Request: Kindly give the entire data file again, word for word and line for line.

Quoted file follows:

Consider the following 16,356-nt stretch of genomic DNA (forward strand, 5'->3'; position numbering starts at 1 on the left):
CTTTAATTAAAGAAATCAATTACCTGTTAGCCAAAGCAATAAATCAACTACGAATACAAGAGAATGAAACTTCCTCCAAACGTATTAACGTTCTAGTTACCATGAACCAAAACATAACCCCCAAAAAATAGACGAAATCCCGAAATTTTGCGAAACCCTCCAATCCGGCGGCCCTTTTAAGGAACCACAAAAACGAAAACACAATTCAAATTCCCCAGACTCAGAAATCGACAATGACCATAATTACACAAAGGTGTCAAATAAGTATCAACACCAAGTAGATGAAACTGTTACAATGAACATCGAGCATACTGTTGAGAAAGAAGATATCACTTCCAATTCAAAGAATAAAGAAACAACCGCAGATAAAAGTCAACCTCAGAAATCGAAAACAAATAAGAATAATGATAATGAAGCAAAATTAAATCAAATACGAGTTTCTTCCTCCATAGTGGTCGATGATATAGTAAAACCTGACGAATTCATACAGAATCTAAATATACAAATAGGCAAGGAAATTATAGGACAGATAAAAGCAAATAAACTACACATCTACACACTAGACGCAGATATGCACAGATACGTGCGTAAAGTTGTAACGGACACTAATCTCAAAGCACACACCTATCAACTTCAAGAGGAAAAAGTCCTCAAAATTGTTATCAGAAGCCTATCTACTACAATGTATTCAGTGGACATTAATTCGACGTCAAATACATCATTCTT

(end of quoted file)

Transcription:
Consider the following 16,356-nt stretch of genomic DNA (forward strand, 5'->3'; position numbering starts at 1 on the left):
CTTTAATTAAAGAAATCAATTACCTGTTAGCCAAAGCAATAAATCAACTACGAATACAAGAGAATGAAACTTCCTCCAAACGTATTAACGTTCTAGTTACCATGAACCAAAACATAACCCCCAAAAAATAGACGAAATCCCGAAATTTTGCGAAACCCTCCAATCCGGCGGCCCTTTTAAGGAACCACAAAAACGAAAACACAATTCAAATTCCCCAGACTCAGAAATCGACAATGACCATAATTACACAAAGGTGTCAAATAAGTATCAACACCAAGTAGATGAAACTGTTACAATGAACATCGAGCATACTGTTGAGAAAGAAGATATCACTTCCAATTCAAAGAATAAAGAAACAACCGCAGATAAAAGTCAACCTCAGAAATCGAAAACAAATAAGAATAATGATAATGAAGCAAAATTAAATCAAATACGAGTTTCTTCCTCCATAGTGGTCGATGATATAGTAAAACCTGACGAATTCATACAGAATCTAAATATACAAATAGGCAAGGAAATTATAGGACAGATAAAAGCAAATAAACTACACATCTACACACTAGACGCAGATATGCACAGATACGTGCGTAAAGTTGTAACGGACACTAATCTCAAAGCACACACCTATCAACTTCAAGAGGAAAAAGTCCTCAAAATTGTTATCAGAAGCCTATCTACTACAATGTATTCAGTGGACATTAATTCGACGTCAAATACATCATTCTT